Victory in Indiana

T wo and a half hours equally distanced from Chicago, Detroit and Indianapolis in the small Indiana town of Auburn, is one of the largest collections of WWII-era military vehicles in this country. A massive sign on the museum grounds announces that you have arrived at the home of the “World War II Victory Museum.”
    
    The price of admission to the museum allows one to see the 140+ wartime vehicles and other military hardware. The ticket also allows access to three other museums housed within the same huge facility. In addition to the Victory Museum, the structure contains the Kruse Automotive & Carriage Museum, that features many race and classic cars, the Philo T. Farnsworth Television History Center and the Northeast Indiana Baseball Hall of Fame and History Center.

Fig 1 copy.jpg
A replica of a P-51 soars over one of the galleries in the WWII Victory Museum in Auburn, IN.  The museum houses over 140 military vehicles, with the current emphasis on the war in Europe. However, a recently announced expansion plan will broaden this to include all conflicts American troops have been involved in. WWII Victory Museum
    
    Dean Kruse, along with his family, started the Kruse Foundation with the mission of “celebrating America’s heritage by providing the public with an entertaining, educational experience focused on the preservation, exhibition and interpretation of historical treasures.” Kruse is a name well known to automotive enthusiasts all over the country. Kruse International is one of the largest automotive auction firms in the world. Though specializing in vintage and collector cars, the firm is sometimes contacted to liquidate museum collections. This is what led to the meeting of Dean Kruse and Guy F. Arend.

Fig 2.jpg
The American soldier is memorialized in this statue outside the entrance of the Victory Museum. Admission to the museum, as well as three others in the building, is a modest $10.00, WWII veterans with ID are admitted free.
    
    In 1989, Arend had founded the Victory Memorial Museum in Messancy, Belgium. This was not the first museum that Arend had been instrumental in creating.
    
    Arend was instrumental in the creation of the “Bastogne Nuts Museum” in the famed Belgian village in 1950. This museum was a tribute to the Allied defenders of the town, and General McAuliffe’s response to German surrender demands. In 1975, the Bastogne Museum moved and expanded and was considered complete. Arend then turned his attention to the creation of a larger museum, the World War II Victory Museum, which he built 30 miles away in the Arlon-Messancy area.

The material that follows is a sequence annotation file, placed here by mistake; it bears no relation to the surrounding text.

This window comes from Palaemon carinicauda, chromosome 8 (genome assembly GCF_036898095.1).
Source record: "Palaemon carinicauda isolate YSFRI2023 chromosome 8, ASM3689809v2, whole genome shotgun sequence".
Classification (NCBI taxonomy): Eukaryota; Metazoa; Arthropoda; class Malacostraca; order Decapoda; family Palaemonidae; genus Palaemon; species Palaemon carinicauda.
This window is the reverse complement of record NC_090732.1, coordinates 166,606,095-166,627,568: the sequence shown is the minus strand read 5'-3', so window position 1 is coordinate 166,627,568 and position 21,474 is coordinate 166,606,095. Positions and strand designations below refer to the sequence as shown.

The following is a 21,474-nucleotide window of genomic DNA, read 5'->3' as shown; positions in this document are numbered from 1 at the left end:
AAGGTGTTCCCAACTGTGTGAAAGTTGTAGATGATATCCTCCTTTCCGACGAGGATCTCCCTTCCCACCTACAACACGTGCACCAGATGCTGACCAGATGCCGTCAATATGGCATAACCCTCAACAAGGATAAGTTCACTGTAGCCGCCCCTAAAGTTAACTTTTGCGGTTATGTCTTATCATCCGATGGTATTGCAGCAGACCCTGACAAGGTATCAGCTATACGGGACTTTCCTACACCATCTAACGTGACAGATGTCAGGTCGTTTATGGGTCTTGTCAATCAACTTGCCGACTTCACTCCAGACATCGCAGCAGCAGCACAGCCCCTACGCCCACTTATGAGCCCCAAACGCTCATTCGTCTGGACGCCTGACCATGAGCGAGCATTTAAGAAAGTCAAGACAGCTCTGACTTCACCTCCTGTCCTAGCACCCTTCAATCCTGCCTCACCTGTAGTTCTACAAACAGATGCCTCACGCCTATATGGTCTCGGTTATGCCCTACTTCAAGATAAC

Fig 3.jpg
Upon entering the museum, the first exhibit illustrates the Nazi threat, depicting their advance through Poland. Although perhaps a half-dozen of the vehicles on exhibit are replicas, the bulk of the collection is authentic, restored vehicles, including this grouping.
    
    A traffic realignment had substantially reduced visitors for the Belgian museum, forcing Mr. Arend to consider liquidating the collection. Rather than dispersing the collection, Arend sold the entire contents to Dean Kruse.Kruse transported it to his Auburn home. The relocation of the collection from the Belgian facility to its current home took place between October 2001 and January 2002.

Fig 4.jpg
America’s entry into WWII is illustrated in this exhibit, showing an International Harvester M-1-4 truck on a “Pearl Harbor” dock. The nicely restored truck is shown in the US Navy paint scheme.
    
    The tanks in the Belgium collection did not make the trip, but 140 other armored and soft skin vehicles did. The extensive collection of German military vehicles–probably the largest gathering of Nazi-era soft-skin vehicles on this continent–is for many people the highlight of the museum. Support vehicles, which make up the bulk of any mechanized army, are well represented, including many rare types from various nations. The scope of the vehicles ranges from a rare armored cab M26 tank transporter with corresponding trailer to an array of motorcycles. Seven different nation’s vehicles are represented.

Fig 5 copy.jpg
These German troopers, standing in front of two Raupenschlepper Ost (RSO) tractors and a motorcycle, are part of an exhibit illustrating the failed German advance into Russia.  Several versions of the RSO, a scarce vehicle anywhere, particularly in this country, are found in the museum. WWII Victory Museum
 
    While the bulk of the museum exhibits came from the Belgian museum, other vehicles have been loaned or donated to the museum. Among the additional vehicles are a pair of 2-1/2-ton trucks on loan from the Studebaker Museum in nearby South Bend, Indiana.

Fig 7.jpg
Another view of the exhibit illustrating the German collapse and a group of German vehicles under air attack. Nowhere else in the US can such a variety of Axis vehicles be seen.
    
    Kruse recently announced an expansion plan for the museum, not only expanding the facility, but its scope as well. Dubbed the National Military History Center, the plan, which is currently in the fundraising phase, involves a new mission which will include tributes to the American fighting soldiers of all wars. Not only will their gear be displayed, but that of their adversaries as well. 102,000 sq. ft. will be added to the museum over the next two years at a cost of $20,397,000. Construction will begin in January 2008.

Fig 8 copy.jpg
This exhibit recreates the famous meeting of allied forces by showing a US tank destroyer and a Russian Lend-Lease half-track. The nicely restored M18 is the heaviest piece of Allied armor in the museum. WWII Victory Museum

    The Victory Museum’s hours of operation are 9a.m.-5p.m. daily and the museum is closed only on Thanksgiving, Christmas Day and New Year’s Day. Admission is charged For more information about the Victory Museum, visit its Web site at www.wwiivictory.org.

Related Posts:

Leave a Reply